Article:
The eugenol component of basil's volatile oils has been the subject of extensive study, since this substance can block the activity of an enzyme in the body called cyclooxygenase (COX). Many non-steriodal over-the-counter anti-inflammatory medications (NSAIDS), including aspirin and ibuprofen, as well as the commonly used medicine acetaminophen, work by inhibiting this same enzyme. (In the case of acetaminophen, this effect is somewhat controversial, and probably occurs to a much lesser degree than is the case with aspirin and ibuprofen). This enzyme-inhibiting effect of the eugenol in basil qualifies basil as an "anti-inflammatory" food that can provide important healing benefits along with symptomatic relief for individuals with inflammatory health problems like rheumatoid arthritis or inflammatory bowel conditions.
Want to enrich the taste and cardiovascular health benefits of your pasta sauce? Add a good helping of basil. Basil is a very good source of vitamin A (through its concentration of carotenoids such as beta-carotene). Called "pro-vitamin A," since it can be converted into vitamin A, beta-carotene is a more powerful anti-oxidant than vitamin A and not only protects epithelial cells (the cells that form the lining of numerous body structures including the blood vessels) from free radical damage, but also helps prevent free radicals from oxidizing cholesterol in the blood stream. Only after it has been oxidized does cholesterol build up in blood vessel walls, initiating the development of atherosclerosis, whose end result can be a heart attack or stroke.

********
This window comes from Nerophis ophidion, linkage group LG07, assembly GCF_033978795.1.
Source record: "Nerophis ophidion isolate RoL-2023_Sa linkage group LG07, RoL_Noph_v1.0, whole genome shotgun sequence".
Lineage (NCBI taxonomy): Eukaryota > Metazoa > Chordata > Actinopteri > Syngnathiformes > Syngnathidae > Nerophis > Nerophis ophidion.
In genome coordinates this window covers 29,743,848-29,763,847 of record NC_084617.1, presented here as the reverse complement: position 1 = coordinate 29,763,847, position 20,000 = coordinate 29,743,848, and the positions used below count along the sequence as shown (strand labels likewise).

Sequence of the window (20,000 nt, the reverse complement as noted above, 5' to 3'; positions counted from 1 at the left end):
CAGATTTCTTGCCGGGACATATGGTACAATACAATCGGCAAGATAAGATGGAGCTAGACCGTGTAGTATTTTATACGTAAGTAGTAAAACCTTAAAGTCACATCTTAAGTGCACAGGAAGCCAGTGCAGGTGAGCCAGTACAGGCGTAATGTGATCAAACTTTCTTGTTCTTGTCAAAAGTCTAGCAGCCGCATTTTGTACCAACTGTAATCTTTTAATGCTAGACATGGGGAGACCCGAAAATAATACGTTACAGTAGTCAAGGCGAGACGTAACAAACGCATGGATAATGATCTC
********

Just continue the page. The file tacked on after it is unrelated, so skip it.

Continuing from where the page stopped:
Free radical damage is a contributing factor in many other conditions as well, including asthma, osteoarthritis, and rheumatoid arthritis. The beta-carotene found in basil may help to lessen the progression of these conditions while protecting cells from further damage.